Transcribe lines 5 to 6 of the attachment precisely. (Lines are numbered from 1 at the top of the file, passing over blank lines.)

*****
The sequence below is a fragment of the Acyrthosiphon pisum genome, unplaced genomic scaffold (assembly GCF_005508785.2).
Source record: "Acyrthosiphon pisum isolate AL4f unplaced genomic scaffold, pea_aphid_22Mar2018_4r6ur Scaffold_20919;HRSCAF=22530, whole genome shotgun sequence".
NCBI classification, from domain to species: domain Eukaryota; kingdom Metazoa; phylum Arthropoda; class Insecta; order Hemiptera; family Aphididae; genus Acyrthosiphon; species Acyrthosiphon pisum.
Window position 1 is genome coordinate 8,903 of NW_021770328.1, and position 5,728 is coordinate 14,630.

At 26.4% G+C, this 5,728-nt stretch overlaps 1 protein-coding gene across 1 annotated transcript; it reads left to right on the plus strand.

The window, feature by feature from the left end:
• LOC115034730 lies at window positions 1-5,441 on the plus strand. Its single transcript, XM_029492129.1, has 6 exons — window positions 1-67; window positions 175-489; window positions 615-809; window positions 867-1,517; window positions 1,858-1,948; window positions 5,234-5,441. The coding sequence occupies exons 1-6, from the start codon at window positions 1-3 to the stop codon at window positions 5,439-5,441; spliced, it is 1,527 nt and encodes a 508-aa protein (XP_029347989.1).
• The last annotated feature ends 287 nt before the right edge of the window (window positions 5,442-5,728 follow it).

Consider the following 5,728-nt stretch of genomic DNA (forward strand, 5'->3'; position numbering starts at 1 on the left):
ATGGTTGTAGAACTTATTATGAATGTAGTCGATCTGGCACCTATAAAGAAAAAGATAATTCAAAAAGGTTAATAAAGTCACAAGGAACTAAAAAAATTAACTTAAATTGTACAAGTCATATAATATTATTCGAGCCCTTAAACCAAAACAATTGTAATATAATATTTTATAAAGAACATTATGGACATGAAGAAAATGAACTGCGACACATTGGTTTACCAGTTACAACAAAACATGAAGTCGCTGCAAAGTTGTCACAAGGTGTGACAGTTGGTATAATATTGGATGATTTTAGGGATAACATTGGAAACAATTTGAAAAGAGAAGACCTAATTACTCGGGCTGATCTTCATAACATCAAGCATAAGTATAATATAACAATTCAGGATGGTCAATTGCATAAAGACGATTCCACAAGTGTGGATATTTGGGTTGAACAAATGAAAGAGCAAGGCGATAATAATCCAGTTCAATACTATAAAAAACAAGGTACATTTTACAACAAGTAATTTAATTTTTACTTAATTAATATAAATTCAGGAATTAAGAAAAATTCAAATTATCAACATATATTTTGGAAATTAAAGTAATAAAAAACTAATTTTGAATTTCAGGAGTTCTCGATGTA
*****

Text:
At 26.4% G+C, this 5,728-nt stretch overlaps 1 protein-coding gene across 1 annotated transcript; it reads left to right on the plus strand.

The window, feature by feature from the left end: